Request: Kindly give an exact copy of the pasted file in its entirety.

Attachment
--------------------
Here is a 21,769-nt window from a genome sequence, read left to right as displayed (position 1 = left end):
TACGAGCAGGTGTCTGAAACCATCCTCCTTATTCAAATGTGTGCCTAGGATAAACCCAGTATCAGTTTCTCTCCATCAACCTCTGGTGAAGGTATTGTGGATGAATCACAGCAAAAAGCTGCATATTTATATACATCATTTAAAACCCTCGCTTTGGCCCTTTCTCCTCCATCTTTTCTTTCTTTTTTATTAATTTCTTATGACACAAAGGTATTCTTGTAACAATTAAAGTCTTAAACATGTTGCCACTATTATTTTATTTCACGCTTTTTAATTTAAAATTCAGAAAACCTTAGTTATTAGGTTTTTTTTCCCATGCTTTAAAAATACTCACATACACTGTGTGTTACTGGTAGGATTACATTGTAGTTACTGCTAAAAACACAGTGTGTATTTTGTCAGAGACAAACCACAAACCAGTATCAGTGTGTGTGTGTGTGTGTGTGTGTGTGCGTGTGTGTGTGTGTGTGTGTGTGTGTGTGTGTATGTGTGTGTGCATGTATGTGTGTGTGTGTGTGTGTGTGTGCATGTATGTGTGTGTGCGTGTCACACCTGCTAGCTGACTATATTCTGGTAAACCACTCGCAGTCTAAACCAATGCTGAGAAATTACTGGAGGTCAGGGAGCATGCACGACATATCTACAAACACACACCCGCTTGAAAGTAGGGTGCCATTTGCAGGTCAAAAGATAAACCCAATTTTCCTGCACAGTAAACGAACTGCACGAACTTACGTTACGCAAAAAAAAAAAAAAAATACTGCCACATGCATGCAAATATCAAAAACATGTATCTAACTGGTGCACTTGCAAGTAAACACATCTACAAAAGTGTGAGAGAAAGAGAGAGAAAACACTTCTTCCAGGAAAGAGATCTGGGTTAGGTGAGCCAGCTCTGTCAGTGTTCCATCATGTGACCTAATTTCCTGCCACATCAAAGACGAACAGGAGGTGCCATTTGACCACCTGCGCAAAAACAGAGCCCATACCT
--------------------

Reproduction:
Here is a 21,769-nt window from a genome sequence, read left to right as displayed (position 1 = left end):
TACGAGCAGGTGTCTGAAACCATCCTCCTTATTCAAATGTGTGCCTAGGATAAACCCAGTATCAGTTTCTCTCCATCAACCTCTGGTGAAGGTATTGTGGATGAATCACAGCAAAAAGCTGCATATTTATATACATCATTTAAAACCCTCGCTTTGGCCCTTTCTCCTCCATCTTTTCTTTCTTTTTTATTAATTTCTTATGACACAAAGGTATTCTTGTAACAATTAAAGTCTTAAACATGTTGCCACTATTATTTTATTTCACGCTTTTTAATTTAAAATTCAGAAAACCTTAGTTATTAGGTTTTTTTTCCCATGCTTTAAAAATACTCACATACACTGTGTGTTACTGGTAGGATTACATTGTAGTTACTGCTAAAAACACAGTGTGTATTTTGTCAGAGACAAACCACAAACCAGTATCAGTGTGTGTGTGTGTGTGTGTGTGTGTGCGTGTGTGTGTGTGTGTGTGTGTGTGTGTGTGTATGTGTGTGTGCATGTATGTGTGTGTGTGTGTGTGTGTGTGCATGTATGTGTGTGTGCGTGTCACACCTGCTAGCTGACTATATTCTGGTAAACCACTCGCAGTCTAAACCAATGCTGAGAAATTACTGGAGGTCAGGGAGCATGCACGACATATCTACAAACACACACCCGCTTGAAAGTAGGGTGCCATTTGCAGGTCAAAAGATAAACCCAATTTTCCTGCACAGTAAACGAACTGCACGAACTTACGTTACGCAAAAAAAAAAAAAAAATACTGCCACATGCATGCAAATATCAAAAACATGTATCTAACTGGTGCACTTGCAAGTAAACACATCTACAAAAGTGTGAGAGAAAGAGAGAGAAAACACTTCTTCCAGGAAAGAGATCTGGGTTAGGTGAGCCAGCTCTGTCAGTGTTCCATCATGTGACCTAATTTCCTGCCACATCAAAGACGAACAGGAGGTGCCATTTGACCACCTGCGCAAAAACAGAGCCCATACCT